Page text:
College football rolls into its second week of the bowl season on Monday, and over half of the games on the bowl slate will have been played by the end of the night on Dec. 30.
But while many fans are looking forward to the bigger matchups that await on New Year’s Day and beyond, we’d like to take a step back and admire the performances of some of the talented players from the earlier bowl games.
Some of these players were the MVPs of their respective game; some weren’t. Some of the players were on the winning end; others had to walk off the field in defeat. But the one thing that all the players had in common is that they provided some great memories for those in attendance and watching on television.
In the following slides, we’ll take a look at the best individual performances from the first week of bowl action.
Halliday managed to tie a bowl record with six touchdown passes in the bowl season opener, the New Mexico Bowl, and with about three minutes remaining it looked as if that would be enough to send Mike Leach’s team home with some hardware.
But then one of the more unbelievable finishes of the season transpired. Unable to run out the clock, Washington State fumbled the ball not once but twice to allow Colorado State to make up a 15-point deficit and win the game on a last-second field goal, 48-45.
The loss can be attributed largely to the play-calling of the Washington State coaching staff, which apparently did not have enough faith in the running game to eat up the clock in the waning moments of the fourth quarter.
But the scoreboard does not totally negate the great performance by Halliday who, in addition to the touchdown passes, recorded 410 yards of passing.
He was also named the game’s Offensive MVP for his efforts.
The 6’0” senior already had raked in the hardware this season, winning the Lombardi Award, Bronko Nagurski Trophy, Bednarik Award and Outland Trophy. But Donald wanted to follow up his terrific regular season with a bowl performance that could elevate his draft stock.
Donald was one of the main reasons that a Bowling Green offense that averaged nearly 200 yards rushing per game on the season was held to only 10 yards on 34 attempts in the Little Caesars Pizza Bowl, won by Pittsburgh 30-27.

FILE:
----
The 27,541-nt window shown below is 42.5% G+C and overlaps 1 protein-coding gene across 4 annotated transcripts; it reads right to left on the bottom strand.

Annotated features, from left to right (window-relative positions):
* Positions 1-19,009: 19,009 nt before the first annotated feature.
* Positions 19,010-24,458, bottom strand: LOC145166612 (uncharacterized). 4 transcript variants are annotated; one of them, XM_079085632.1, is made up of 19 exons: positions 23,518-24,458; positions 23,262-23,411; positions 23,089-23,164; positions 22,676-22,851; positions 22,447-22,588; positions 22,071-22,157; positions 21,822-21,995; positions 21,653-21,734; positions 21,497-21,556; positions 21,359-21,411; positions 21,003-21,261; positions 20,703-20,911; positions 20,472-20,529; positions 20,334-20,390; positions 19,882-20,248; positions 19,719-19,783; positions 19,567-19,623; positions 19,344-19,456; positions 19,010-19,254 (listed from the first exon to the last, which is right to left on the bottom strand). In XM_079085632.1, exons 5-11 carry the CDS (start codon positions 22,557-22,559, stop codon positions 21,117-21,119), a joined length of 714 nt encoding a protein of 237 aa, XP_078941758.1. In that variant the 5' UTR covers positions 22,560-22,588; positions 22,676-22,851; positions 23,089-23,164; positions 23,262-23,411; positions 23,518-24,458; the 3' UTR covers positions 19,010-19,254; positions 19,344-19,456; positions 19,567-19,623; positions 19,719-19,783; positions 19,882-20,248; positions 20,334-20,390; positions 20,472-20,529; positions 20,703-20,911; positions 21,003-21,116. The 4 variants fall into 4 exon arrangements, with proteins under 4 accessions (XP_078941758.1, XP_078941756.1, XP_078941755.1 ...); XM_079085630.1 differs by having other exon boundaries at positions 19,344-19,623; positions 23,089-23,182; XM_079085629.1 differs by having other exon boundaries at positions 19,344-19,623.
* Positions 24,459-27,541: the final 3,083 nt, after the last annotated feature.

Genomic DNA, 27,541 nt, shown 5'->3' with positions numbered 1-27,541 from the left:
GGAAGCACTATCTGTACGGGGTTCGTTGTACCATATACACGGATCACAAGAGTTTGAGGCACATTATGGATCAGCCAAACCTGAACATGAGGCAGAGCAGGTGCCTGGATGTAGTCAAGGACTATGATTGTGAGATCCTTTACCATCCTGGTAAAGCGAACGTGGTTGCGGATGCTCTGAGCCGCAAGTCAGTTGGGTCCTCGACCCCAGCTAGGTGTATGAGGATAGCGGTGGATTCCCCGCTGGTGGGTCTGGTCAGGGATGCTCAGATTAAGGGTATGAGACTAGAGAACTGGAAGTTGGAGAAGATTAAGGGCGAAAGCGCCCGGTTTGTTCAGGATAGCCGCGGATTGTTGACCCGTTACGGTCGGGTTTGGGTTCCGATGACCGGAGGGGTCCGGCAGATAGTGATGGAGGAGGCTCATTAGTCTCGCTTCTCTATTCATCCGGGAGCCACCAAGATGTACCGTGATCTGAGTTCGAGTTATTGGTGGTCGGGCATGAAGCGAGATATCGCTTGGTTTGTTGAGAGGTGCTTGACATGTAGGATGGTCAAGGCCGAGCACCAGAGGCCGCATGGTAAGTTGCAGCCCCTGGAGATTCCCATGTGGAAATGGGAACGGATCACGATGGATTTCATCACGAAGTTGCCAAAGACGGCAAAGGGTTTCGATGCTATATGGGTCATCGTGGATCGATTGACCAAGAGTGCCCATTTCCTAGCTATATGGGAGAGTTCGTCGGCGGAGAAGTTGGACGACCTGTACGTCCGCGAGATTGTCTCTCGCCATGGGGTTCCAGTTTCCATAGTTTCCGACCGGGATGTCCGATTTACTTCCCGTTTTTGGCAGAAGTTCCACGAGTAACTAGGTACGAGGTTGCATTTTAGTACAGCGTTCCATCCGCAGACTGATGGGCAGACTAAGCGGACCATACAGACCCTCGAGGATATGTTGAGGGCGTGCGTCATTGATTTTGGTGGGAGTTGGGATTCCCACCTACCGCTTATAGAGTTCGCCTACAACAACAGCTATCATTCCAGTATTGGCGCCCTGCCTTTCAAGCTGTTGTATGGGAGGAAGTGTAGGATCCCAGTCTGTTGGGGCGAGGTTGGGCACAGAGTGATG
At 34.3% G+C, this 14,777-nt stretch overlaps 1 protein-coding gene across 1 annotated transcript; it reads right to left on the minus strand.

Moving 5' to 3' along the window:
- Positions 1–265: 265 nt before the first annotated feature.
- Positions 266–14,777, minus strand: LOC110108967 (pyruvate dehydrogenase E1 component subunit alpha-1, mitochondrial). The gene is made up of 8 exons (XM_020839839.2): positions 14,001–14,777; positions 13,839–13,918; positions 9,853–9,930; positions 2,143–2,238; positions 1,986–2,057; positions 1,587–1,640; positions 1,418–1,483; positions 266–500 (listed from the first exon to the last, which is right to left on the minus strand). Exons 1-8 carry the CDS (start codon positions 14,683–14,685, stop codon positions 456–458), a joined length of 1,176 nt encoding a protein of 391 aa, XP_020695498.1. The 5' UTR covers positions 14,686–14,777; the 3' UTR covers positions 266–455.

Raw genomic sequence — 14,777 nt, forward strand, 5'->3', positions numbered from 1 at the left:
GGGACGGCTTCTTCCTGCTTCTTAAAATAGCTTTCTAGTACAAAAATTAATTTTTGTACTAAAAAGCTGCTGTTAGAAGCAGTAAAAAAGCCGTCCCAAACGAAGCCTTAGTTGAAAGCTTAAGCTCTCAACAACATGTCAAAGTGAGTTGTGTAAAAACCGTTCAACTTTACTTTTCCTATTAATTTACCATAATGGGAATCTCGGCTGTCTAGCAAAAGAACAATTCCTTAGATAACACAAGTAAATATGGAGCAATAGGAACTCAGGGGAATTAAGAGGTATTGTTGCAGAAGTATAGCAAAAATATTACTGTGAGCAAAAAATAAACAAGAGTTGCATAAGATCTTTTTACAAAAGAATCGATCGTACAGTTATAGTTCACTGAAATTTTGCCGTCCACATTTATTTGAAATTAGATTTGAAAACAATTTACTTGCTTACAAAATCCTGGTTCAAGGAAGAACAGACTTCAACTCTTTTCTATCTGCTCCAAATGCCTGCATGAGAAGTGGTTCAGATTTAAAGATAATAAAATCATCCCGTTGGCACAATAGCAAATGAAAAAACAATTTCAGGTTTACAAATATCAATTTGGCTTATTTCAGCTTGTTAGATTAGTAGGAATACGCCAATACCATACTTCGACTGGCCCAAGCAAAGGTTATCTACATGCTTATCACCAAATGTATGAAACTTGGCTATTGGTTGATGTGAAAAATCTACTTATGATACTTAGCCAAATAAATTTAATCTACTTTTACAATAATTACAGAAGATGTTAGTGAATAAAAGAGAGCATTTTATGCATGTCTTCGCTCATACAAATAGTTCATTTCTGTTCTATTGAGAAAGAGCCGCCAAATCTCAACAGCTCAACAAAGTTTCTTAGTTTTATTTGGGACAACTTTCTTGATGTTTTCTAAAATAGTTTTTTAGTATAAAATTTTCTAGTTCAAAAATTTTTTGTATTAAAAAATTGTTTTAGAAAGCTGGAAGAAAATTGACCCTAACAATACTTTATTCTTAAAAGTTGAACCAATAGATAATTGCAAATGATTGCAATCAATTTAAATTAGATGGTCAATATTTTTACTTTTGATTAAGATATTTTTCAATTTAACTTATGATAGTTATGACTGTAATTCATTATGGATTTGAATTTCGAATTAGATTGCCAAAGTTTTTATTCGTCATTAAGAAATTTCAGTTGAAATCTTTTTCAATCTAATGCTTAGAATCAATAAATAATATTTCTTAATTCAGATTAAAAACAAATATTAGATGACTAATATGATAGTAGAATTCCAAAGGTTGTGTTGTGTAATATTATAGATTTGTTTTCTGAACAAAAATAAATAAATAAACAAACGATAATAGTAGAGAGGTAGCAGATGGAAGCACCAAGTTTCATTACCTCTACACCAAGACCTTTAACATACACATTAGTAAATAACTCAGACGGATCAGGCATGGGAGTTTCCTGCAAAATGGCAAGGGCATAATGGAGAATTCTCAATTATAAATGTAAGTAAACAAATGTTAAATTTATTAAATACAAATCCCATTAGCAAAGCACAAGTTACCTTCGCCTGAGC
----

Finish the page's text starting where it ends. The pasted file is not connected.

Although the defensive tackle’s statistics for the game were not overly impressive (five tackles, including two for loss, one sack and one pass breakup ), he kept Bowling Green from running up the middle and had a number of quarterback hurries throughout the contest.
Also, Donald’s sack could not have come at a better time for the Panthers, who were trying to stop the Falcons from potentially tying the game in the final minutes.
But while Donald was great for Pittsburgh on the defensive end, another Panther really stole the show in Detroit...
Anyone watching the Little Caesars Pizza Bowl who did not know the name James Conner surely does now.
Conner, a 6’2”, 230-pound wrecking ball with surprising speed, set a Pittsburgh bowl record with 229 rushing yards against a Bowling Green defense that had kept Heisman Trophy candidate Jordan Lynch in check on the same field three weeks earlier.
What was most impressive about Conner’s night was the large chunks of yardage that he gained on most of his 26 carries. He ended the evening with a very impressive 8.81 yards per carry average.
Conner was breaking tackles left and right, but he also showed the ability to turn it upfield when given open space. Bowling Green clearly was not ready for such a physical rusher in this game, and the freshman made the Falcons pay dearly for that.
Not surprisingly, Conner was named the game’s MVP in a 30-27 victory for the Panthers.
Still don’t know who Rakeem Cato is? You better get familiar with him, as Bleacher Report’s own Adam Kramer believes the Marshall quarterback has a chance to be a Heisman contender next season.
The junior appeared extremely poised while leading his team to a 31-20 victory over ACC opponent Maryland in the Military Bowl, which was essentially a home game for the Terrapins.
Cato’s 337 yards passing and three touchdowns earned him the game’s MVP, but it also probably earned him some new fans watching at home.